Recommendation

  • 10. We suggest considering celiac plexus block for treatment of pain in CP (conditional recommendation, very low quality of evidence).

Summary of evidence.

Celiac plexus blockade refers to the injection of pharmaceuticals into and/or around the region of the celiac ganglia. The most common celiac plexus ingredients are a combination of a local anesthetic and a steroid, i.e., bupivacaine and triamcinolone (77). Celiac plexus blockade can be performed through endoscopy, interventional radiology, or surgical approaches. Advantages of celiac plexus blockade include the fact that a single treatment can potentially provide pain reduction or relief for 3–6 months, may reduce or eliminate the need for oral analgesia, and can be performed quickly and repeated as needed. Disadvantages of celiac plexus blockade include the risks of the procedure itself (bleeding, allergic reaction, etc.) and the risks of, and need for, sedation.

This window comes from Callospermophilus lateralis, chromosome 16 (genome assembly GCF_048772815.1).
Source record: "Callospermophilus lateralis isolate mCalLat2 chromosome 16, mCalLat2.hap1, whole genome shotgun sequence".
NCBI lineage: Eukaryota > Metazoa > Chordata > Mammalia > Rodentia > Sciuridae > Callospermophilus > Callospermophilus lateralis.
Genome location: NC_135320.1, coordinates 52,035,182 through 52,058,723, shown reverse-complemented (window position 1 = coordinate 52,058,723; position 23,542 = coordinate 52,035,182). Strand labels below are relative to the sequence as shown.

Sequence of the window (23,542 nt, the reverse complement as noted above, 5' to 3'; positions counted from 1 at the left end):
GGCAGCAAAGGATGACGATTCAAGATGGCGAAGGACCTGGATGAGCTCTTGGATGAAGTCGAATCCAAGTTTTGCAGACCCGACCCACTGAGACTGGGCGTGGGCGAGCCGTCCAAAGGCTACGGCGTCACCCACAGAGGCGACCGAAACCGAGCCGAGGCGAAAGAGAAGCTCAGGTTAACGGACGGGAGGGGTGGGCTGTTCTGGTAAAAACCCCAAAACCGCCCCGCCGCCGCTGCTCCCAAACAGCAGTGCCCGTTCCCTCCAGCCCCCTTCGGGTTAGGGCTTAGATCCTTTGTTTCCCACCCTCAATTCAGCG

Although some studies have found that one approach is superior to another with endoscopic approaches often being favored, in general celiac plexus blockade is felt to be similarly effective whether it is performed by an endoscopist, a radiologist, or a surgeon (78,79). The decision to choose one type of physician over another can be made based on experience and availability.

A meta-analysis on the efficacy of celiac plexus blockade in patients with painful CP favored EUS-guided injections over percutaneous injections but acknowledged that the data regarding percutaneous injections were limited. This same analysis found a wide range of reported pain relief among patients (25%–96%) with a median response rate of EUS-guided procedures and percutaneous procedures of 68% and 61%, respectively. Overall, the authors felt that celiac plexus blockade was effective at relieving pain in CP (80).